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Michele Bachmann, evangelical feminist?
June 27th, 2011
06:09 PM ET

Michele Bachmann, evangelical feminist?

By Dan Gilgoff, CNN.com Religion Editor

(CNN) - If Hillary Clinton, the woman who came closest to becoming a major party presidential nominee, is a feminist icon, could something similar be said of Michele Bachmann, who officially launched her presidential campaign on Monday?

Bachmann is seldom described in those terms; the conservative Minnesota congresswoman and Tea Party darling might cringe at the feminist label.

But some religion and politics experts say that she exemplifies an evangelical feminism that is producing more female leaders in Christian nonprofits, businesses, and education and politics, even as more traditional gender roles prevail in evangelical homes and churches.

“It’s not that evangelical feminism is entirely new,” says R. Marie Griffith, director of the John C. Danforth Center on Religion & Politics at Washington University in St. Louis. “But this lack of fear going into top positions of power is new and astonishing and exciting for this segment of the population.”

Though evangelical women have long been involved in political activism, including helping to lead the temperance movement and campaigning for and against women's right to vote, seeking the White House is a more recent and dramatic step.

“It’s a trend that was started by Sarah Palin,” Griffith said, referring to the former Alaska governor, who was the Republican vice presidential nominee in 2008.

D. Michael Lindsay, a scholar who has studied evangelical leaders, says that evangelical feminism largely followed the trend in secular feminism, even if it was delayed by a decade or so.

“Evangelicals are not traditionally the innovators in gender roles, so they’re not going to be at the vanguard,” says Lindsay, who was recently appointed president at Gordon College and who wrote the book Faith in the Halls of Power. “But they also don’t trail too far behind.”

Lindsay says that evangelical feminism took off in the 1980s, pointing to Ronald Reagan tapping Elizabeth Dole, a Christian with strong connections in the evangelical world, to be his secretary of transportation as one example.

George W. Bush, meanwhile, appointed evangelical women to top roles in his presidential administration, including Karen Hughes as a top adviser and Condoleezza Rice as secretary of state.

At the same time, there are distinctions between evangelical and secular feminism. Many female evangelical leaders, for instance, talk of being called by God to pursue professional careers.

“This idea of women being out in the world when they’re doing God’s work – that’s the key,” says Griffith, who is author of God's Daughters: Evangelical Women and the Power of Submission. “You have to be called.”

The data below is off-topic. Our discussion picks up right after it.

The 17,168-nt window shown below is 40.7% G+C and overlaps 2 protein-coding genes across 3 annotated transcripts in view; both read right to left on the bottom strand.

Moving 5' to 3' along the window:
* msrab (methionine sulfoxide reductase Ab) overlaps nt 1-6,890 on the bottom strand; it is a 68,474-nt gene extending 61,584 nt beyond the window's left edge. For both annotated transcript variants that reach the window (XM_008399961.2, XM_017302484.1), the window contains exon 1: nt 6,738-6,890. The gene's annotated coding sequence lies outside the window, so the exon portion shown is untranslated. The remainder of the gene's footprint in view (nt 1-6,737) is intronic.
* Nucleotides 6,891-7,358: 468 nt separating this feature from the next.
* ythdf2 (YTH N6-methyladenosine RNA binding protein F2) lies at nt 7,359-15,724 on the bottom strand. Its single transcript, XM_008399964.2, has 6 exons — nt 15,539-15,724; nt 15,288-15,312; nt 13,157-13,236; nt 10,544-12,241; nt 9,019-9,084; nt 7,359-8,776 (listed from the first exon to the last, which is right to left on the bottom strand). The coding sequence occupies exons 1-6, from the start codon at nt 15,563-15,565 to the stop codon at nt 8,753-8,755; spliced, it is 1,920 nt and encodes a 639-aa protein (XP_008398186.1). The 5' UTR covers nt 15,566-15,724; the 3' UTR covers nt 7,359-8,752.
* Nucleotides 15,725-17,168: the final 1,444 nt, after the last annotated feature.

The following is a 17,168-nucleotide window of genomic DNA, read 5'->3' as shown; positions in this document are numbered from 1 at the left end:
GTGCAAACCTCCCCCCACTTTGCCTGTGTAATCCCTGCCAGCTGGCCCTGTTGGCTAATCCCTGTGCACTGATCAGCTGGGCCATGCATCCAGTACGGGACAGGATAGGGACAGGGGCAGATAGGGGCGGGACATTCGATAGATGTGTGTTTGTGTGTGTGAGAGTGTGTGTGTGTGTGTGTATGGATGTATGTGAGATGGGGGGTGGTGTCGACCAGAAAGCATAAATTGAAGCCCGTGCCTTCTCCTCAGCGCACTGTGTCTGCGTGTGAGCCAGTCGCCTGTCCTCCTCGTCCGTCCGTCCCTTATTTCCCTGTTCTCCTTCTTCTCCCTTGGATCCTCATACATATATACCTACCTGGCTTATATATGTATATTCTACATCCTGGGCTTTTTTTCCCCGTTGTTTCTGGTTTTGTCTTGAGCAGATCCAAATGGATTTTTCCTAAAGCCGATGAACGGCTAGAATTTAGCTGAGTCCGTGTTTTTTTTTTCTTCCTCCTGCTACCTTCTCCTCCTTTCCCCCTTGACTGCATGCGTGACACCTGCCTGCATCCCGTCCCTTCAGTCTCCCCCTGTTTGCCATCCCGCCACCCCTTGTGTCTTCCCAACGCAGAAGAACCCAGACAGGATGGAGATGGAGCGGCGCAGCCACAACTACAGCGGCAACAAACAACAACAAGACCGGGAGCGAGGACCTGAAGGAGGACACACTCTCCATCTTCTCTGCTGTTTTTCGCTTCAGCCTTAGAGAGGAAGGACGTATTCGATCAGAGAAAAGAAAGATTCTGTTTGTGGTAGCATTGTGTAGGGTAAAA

Bachmann, an evangelical Lutheran, has talked of being called to run for president.

“When I pray, I pray believing that God will speak to me and give me an answer to that prayer, and so that’s what a calling is,” she told CBS News on Sunday, explaining that she had prayed about her decision to seek the presidency. “If I pray, a calling means that I have a sense from God which direction I’m supposed to go.”

Another difference between some evangelical and secular feminists is a public emphasis on motherhood. Bachmann’s political identity is constructed largely around her role as a mother of five kids and her experience of taking in 23 foster children.

Palin, who was raised in the Pentecostal tradition, has also emphasized her role as mother, frequently discussing her children and famously using the term “mama grizzlies” to describe female political candidates for whom she campaigns.

Lindsay says that the motherhood angle could be refreshing to evangelical voters, who constitute a majority of the Republican electorate in early states like Iowa and South Carolina.

“A lot of male evangelical politicians have trumpeted family values, but we’ve seen time after time how many break their marriage vows and have tense relationships with their kids,” he says.

“When you’re the mother of four or five kids up there talking about how their commitment to politics stems from your commitment to kids, which is true for both Palin and Bachmann, that resonates with people who are skeptical of American politics.”

The emphasis that some women evangelical leaders place on motherhood appears to be connected to women taking on more prominent roles in the antiabortion movement, which is closely tied to the evangelical subculture.

“There were a lot of women who were representing the old guard abortion center feminism and there were very few pro-life women who were credentialed in state legislatures and running at the federal level,” says Marjorie Dannenfelser, president of the antiabortion group Susan B. Anthony List, describing the organization’s founding 20 years ago.